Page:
Are you fasting today? It is biblical to fast, but what does God want us to do when we are fasting?

1. Fasting should be done privately – Matthew 6:17-18

2. Do not let anyone know why you are fasting – even those closest to you – Matthew 6:16

3. Fasting will include praying – Matthew 6:5-8

4. Fasting can be done to help build your trust in God – Matthew 4:2, Luke 2:37

5. The early church fasted regularly – Acts 13:2-3, 14:23

6. Jesus fasted during His ministry and before the cross – Matthew 4:2, Mark 1:12-13, Luke 4:1

7. Fasting will help you overcome temptation – Matthew 4:2

8. Jesus fasted before going into the wilderness for 40days and nights to be tempted by the devil – Matthew 4:1-11

9. Only prayer and fasting can bring deliverance to a person who is being tormented by demonic spirits – Matthew 17:20-21

10. Jesus and the early church fasted regularly for spiritual breakthroughs, such as when Saul (later called Paul) was converted on the road to Damascus – Acts 9:9

11. Fasting increases your faith – Matthew 17:14-20

12. Fasting is biblical – Isaiah 58:3-7, Daniel 9:1-3

13. Jesus said that what you do to the least of His brothers and sisters, you have done for Him – Matthew 25:31-46

14. Fasting should be a spiritual choice and not a legalistic requirement or a

How do I Prepare for Fasting and Praying?

It’s important to prepare for fasting and prayer so that you will do it successfully. Prepare your heart by focusing on prayer, and removing distractions from your life. You can take a retreat to a quiet place, or if not possible, keep away from the TV and other distractions. Eat lighter meals as you approach your fasting time to prepare your body. Notify those around you (your family) that you will be taking some time to pray and fast so they can give you the space you need.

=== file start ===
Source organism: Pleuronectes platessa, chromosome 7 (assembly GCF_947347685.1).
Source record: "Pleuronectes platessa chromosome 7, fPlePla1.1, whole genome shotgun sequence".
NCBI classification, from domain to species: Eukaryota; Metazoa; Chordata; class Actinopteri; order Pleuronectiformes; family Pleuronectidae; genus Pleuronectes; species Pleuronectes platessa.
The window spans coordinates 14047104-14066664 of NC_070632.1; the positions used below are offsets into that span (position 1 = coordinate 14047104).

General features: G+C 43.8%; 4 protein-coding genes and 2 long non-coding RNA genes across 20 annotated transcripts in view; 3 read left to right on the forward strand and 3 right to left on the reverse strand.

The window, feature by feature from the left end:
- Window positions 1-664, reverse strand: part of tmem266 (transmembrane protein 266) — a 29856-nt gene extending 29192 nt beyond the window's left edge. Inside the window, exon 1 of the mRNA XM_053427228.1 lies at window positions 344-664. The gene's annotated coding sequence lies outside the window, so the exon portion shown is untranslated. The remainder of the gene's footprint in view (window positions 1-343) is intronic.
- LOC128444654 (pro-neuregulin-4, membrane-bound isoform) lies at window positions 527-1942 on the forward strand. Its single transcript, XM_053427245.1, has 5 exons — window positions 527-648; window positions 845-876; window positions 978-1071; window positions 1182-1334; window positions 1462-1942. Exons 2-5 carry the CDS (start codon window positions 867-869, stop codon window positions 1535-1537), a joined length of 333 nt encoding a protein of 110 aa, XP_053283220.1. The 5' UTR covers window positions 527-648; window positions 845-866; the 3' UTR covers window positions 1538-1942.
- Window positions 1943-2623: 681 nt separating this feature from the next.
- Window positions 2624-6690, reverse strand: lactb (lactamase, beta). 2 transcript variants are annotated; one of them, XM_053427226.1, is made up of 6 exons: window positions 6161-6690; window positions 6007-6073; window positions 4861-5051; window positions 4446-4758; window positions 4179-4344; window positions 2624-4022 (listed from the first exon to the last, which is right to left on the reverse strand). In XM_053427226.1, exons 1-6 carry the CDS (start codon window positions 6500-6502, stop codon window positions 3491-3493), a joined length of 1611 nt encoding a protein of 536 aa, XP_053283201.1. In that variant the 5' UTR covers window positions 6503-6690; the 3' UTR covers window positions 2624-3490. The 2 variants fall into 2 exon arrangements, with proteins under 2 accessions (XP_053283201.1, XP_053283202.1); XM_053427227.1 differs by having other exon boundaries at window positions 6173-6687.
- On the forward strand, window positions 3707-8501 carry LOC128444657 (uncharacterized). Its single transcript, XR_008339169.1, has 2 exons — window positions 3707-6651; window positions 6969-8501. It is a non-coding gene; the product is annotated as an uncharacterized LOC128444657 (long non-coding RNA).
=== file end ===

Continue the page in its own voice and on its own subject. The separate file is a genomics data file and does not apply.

Have a journal ready to write the things God will reveal to you. Spend time in the Word of God so that you prepare your heart for the fasting period. Decide on the number of days to fast as the Holy Spirit leads you.

To prepare to fast and pray, you should:

– spend time in prayer and fasting before you begin your fast

– make a list of who you will be praying for and the biblical reasons to fast and pray

– set aside uninterrupted time each day during your fasting period to meet with God; solitude is very important as distractions will draw your attention away from the main task of fasting and praying

– pray for forgiveness, cleansing, and righteousness; the biblical reasons to fast included repentance (Daniel 9:3).

– stop eating after dinner on day one, break your fast at lunch or breakfast on day two, return to normal meals during the afternoon of day three.

What is the Power of Prayer and Fasting?

Prayer and fasting are powerful disciplines and we see their fruit when we practice them. Isaiah 58:6 shows us the power of prayer and fasting,

Is this not the fast that I have chosen: To loose the bonds of wickedness, To undo the heavy burdens, To let the oppressed go free, And that you break every yoke?

From the above Scripture, we see that prayer and fasting free us from the bonds of wickedness, relieve us from heavy burdens, free us from oppression, and break the yokes that keep us stuck in life. Prayer and fasting free us from the works of the enemy in our lives, and we can enjoy the blessings of God.

When we fast, we humble ourselves before God and submit to His will. We don’t fast to arm-twist God, but to align with His will for our lives. We open the door for God to perform miracles in our lives, and answer our heartfelt prayers to Him.